The Haunting Benefits and Downfalls of Ghosting Culture

Full disclosure: I initially planned this article with a clear bias and point in mind. I wanted to go against the grain by coming in and defending the practice of ghosting, especially for those who have felt the need to as I have in the past. However, after exploring what other Her Campus writers had to say about the topic, it became apparent to me that this was no black and white subject. I then began weighing the pros and cons of ghosting and realized the culture it creates was not as easy as leaving someone 'on read'...

                                                       Photo by Pan Xiaozhen on Unsplash

What is ghosting? It is the practice of ending a personal relationship by abruptly cutting off all communication to the other person without explanation or notice. Ghosting is a phenomenon that is commonly associated with the dating scene, but it can also happen to new acquitances who you simply didn't feel comfortable with or longtime friends who are no longer healthy for you. And that is where I make my case for ghosting.


In my experience, ghosting is a way of practicing consent with yourself. This is especially important when you are facing a date who doesn't make you feel safe or a friend whose relationship with you has gone beyond sour -- it has become toxic.  Ghosting then becomes a way for you to set boundaries and recharge yourself when faced with energy draining interactions. There is also something powerful about the way you can walk away from an unhealthy situation without explaining to the other party involved. You practice consent with yourself by allowing yourself to know these emotions are real; you do not need evidence to prove that your feelings of being unsafe or suffocated are valid.

But Nyle, you say, but what about the other party? Think about how they are feeling! Well…If you are so deeply affected by ghosting, let me direct you to the lyrics of Imogen Heap's Half-Life: "My self-worth is measured in text back tempo / it's been 2 days, 8 minutes too slow"

And that's exactly how we allow ourselves to be if we cling onto the offense of ghosting. We allow ourselves to measure our self-worth on what people think of us rather than what we think of ourselves. We are all on our journey to become better people, and sometimes, for certain people, the first time they say 'no' (or say nothing) to you could be could be the first time they say 'yes' to themselves.

                                                       Photo by Khalil Benihoud on Unsplash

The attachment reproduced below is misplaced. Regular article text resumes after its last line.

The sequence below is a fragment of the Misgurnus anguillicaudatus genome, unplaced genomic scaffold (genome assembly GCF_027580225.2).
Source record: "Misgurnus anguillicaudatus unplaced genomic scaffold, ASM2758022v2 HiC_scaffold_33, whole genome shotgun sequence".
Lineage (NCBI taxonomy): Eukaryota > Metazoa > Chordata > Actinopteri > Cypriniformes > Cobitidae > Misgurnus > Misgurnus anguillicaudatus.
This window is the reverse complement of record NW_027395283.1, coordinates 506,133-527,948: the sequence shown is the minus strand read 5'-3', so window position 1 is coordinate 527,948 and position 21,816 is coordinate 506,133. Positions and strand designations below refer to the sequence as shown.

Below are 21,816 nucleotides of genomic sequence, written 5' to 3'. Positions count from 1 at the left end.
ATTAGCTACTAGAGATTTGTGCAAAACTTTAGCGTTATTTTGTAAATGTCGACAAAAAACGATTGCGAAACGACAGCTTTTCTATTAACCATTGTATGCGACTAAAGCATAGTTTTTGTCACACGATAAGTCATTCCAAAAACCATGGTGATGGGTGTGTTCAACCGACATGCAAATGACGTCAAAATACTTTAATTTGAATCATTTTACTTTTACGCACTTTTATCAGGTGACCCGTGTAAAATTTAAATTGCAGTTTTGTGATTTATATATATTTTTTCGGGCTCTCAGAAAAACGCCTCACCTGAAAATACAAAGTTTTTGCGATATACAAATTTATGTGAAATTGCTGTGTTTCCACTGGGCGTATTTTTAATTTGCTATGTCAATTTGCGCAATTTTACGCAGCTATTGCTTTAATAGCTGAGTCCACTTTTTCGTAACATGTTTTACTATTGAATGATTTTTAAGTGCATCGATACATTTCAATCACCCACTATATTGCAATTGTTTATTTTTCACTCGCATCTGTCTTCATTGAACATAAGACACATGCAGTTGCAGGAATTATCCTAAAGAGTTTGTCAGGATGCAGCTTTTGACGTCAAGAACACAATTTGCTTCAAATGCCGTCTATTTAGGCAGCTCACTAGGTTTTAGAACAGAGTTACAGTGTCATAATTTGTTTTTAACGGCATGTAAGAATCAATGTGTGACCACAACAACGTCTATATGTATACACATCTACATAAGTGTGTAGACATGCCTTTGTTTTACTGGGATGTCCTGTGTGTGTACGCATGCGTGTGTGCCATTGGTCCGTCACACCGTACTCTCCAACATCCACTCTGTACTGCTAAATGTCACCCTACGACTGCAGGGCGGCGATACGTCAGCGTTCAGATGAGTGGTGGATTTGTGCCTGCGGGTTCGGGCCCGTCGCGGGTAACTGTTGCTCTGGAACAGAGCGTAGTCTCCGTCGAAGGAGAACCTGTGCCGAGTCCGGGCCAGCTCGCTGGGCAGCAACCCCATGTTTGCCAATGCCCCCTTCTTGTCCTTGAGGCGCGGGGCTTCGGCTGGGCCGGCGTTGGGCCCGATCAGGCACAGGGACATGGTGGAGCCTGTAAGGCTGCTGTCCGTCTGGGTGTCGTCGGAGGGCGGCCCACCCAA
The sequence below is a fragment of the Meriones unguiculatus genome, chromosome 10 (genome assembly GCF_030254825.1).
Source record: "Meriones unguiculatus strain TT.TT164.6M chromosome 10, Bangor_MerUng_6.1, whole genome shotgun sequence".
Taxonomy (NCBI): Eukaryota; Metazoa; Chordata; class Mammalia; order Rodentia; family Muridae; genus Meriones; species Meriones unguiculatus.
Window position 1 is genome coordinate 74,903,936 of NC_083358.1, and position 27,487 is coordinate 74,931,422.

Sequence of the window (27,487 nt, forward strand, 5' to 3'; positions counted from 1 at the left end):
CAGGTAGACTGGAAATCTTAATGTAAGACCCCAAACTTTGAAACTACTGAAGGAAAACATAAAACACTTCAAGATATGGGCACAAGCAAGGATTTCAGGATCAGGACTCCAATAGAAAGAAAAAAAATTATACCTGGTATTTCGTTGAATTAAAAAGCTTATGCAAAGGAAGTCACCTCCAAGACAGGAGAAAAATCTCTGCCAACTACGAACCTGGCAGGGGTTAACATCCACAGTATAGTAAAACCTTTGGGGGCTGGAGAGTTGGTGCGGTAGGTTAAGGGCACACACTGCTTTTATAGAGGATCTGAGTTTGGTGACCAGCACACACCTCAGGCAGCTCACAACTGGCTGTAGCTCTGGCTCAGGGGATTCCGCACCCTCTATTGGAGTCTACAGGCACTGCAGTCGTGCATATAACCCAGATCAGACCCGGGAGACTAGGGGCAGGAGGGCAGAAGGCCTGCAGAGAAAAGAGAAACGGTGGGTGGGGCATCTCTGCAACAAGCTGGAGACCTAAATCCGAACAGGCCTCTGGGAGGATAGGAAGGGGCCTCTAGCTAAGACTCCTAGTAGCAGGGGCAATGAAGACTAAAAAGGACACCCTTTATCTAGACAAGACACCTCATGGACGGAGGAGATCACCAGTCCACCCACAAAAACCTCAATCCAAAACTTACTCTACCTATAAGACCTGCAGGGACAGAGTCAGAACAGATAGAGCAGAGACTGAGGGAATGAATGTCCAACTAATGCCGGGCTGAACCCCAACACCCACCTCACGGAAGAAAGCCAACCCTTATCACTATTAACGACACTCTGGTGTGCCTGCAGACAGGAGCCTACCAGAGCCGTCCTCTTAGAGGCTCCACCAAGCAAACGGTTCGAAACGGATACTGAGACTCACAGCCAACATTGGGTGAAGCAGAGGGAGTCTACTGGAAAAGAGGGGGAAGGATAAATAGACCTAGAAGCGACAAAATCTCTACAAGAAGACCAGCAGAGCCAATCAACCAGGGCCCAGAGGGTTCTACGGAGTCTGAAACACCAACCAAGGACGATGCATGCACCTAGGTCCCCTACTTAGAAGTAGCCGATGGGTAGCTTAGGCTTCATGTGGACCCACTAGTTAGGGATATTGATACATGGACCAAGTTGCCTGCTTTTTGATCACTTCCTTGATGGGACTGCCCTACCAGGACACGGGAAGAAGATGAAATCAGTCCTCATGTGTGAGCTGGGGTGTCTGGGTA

Although prioritizing yourself is important, I still have to admit that ghosting is quite...selfish. Many see it is an easy way out with no consideration for the other party involved, and in some cases, it is. You leave with no explanation or further attempts to fix the relationships you have (whether new or old). You may end up going from using 'practicing consent with yourself' as an excuse to always choose flight instead of fight. As technology has allowed the phenomenon of ghosting to emerge, technology has also become ghosting's scapegoat when it comes to practicing courtesy and building lasting relationships.

My fear is that if this practice becomes too ingrained in us, it will begin to affect relationships that are perhaps more important than budding romantic ones. Family emergencies left unread. Employers with questions left unanswered. Broken yet salvageable friendships left unmended. 

This brings up many questions, such as where do we draw the line between self-care and selfishness? With the presence of ghosting culture, what does that say about how we value relationships in our society?

                                                       Photo by Manthan Gupta on Unsplash ​


So what do we do? Do we ghost or do we not ghost? And when do we say it is okay to do it at all?

My rule of thumb seems to be this: The deeper the relationship is, the longer time you've spent and invested in this person...the more you shouldn't ghost them. At least, not right away. Make an effort to mend the relationship, talk it out (preferably not behind a screen), and either make the wrong things right or compromise. 

At the end of the day, the question of whether ghosting culture is a bane or a boon to society boils down to respect. Respect yourself, respect others, find a way to do both, and make sure your relationships aren't mostly ghostly.